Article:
As the main Company force nudges forward the British Lancers charge and defeat the first two units of Gorchurra, they bounce onto the next unit but are forced back. On the other flank Chris charges his irregular light cavalry at the first unit of Sepoys and is forced back by overwhelming fire, however he passes his break test and saves most of his casualties.

With the Company line stalled behind the hill Chris charges the Sepoys again and this time he gets in, his unit eventually breaks but not before inflicting casualties on the Sepoys.

Next move the Company occupy the hill and are able to shift their irregulars forward and a long range cannon duel ensues.

The Gorchurra charge the lancers and are defeated and forced back but both the lancers and the Gorchurra are all now shaken and therefore unable to charge again until casualties can be rallied off.

With his Lancers stalled Mark decides to charge the small unit of Bengal Native Light Cavalry at the irregular Matchlock men to his left, a risky business but it might pay off as the irregulars are wavering. After the first round of melee both units stand there ground, the Cavalry now losing their charge bonus and a minus on hits as they are also dis-ordered by the original closing fire.
The Bengal horse artillery and the large irregular gun keep a lively cannonade on the village whilst the irregular Sikh gun targets the horse battery and inflicts both a dis-order and casualties.

At this stage with Mark needing 5's for his light cavalry we have one of those spawny throws he is known for and he gets 5 hits out of 6.
Not to be outdone Steve manges to save all 5. A break test on the lights and you guessed it, great dice they stand and carry on fighting.
On the other flank the Sikh regular Curassier charge the already damaged Sepoys, really you would expect this to be a non starter but they get lucky and survive the closing fire, a melee ensues which the Sepoys lose and Mark finally has a poor dice roll and the Sepoys leg it leaving a hole in the Company flank.

The saving grace is that the Sikh cavalry are all shaken and unable to take advantage of this success.
The artillery duel is going Marks way so Chris pulls back his regulars to keep them at long range, the Company regulars are not really strong enough now to come off the hill and attack the Sikhs.
This just leaves the irregulars facing each other on the Company centre right, in a  last throw of the dice (punn intended) Mark charges his irregulars at the village, one Matchlock unit reaches the wall and hits the sword and spear unit who of course have no closing fire.Its close but the Sikhs win the ensuing melee and Marks troops are forced back.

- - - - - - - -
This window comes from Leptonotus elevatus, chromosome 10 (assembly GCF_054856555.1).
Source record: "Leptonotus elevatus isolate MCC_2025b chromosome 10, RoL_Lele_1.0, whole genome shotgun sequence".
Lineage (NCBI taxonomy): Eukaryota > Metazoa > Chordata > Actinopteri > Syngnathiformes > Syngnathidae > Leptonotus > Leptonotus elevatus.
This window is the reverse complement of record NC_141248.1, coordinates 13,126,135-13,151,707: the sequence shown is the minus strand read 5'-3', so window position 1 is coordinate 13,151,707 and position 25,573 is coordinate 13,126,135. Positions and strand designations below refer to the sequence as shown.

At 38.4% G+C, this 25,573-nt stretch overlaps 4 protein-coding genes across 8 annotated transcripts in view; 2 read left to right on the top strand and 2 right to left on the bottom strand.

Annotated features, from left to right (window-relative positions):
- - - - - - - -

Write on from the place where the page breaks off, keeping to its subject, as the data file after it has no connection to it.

The game is at a deadlock now, the British cant advance, they dont have the troops to do it, the Sikhs are also not strong enough to take advantage of their sucesses, so a strategic withdrawal of the Company forces to lick their wounds and try again another day.

I loved watching and Umpiring this game, its great to see this colourful collection finally on table. The British were always going to need to get lucky and whilst Marks dice were often pretty awesome he just didnt quite manage to get what he needed every time he needed it.

The amended rules worked perfectly well for Sikh Wars and the addition of special rules for units helps add flavour. Steve felt that despite this it didnt feel much different to the other Black Powder games we played. Mark and I felt that it was different enough, however more games will tell and we may add other small bits of flavour to help this feel more like India. Water carriers and baggage may form parts of future games with this in mind.

I look forward to playing this again when I have some more Company forces to throw in, I already have a little more cavalry. For now I will content myself with another Sikh Sharp Practice coming up.

Thanks for reading, hope you found it entertaining.


  1. Just skimmed through and will read properly later. Interesting have batteries composed of several guns
    Chris C

    1. I want to see how that effects the game given the Sikh superiority in guns in the first war in particular

  2. Great stuff Roj. I look forward to seeing this collection on the tabletop. Nice scenario to try things out and flavour will develop as it's played

    1. Indeed thanks Chris, see you tonight for a Sharp Practice

  3. Really enjoyed - thanks.

  4. Splendid armies, river, and walls...Superb!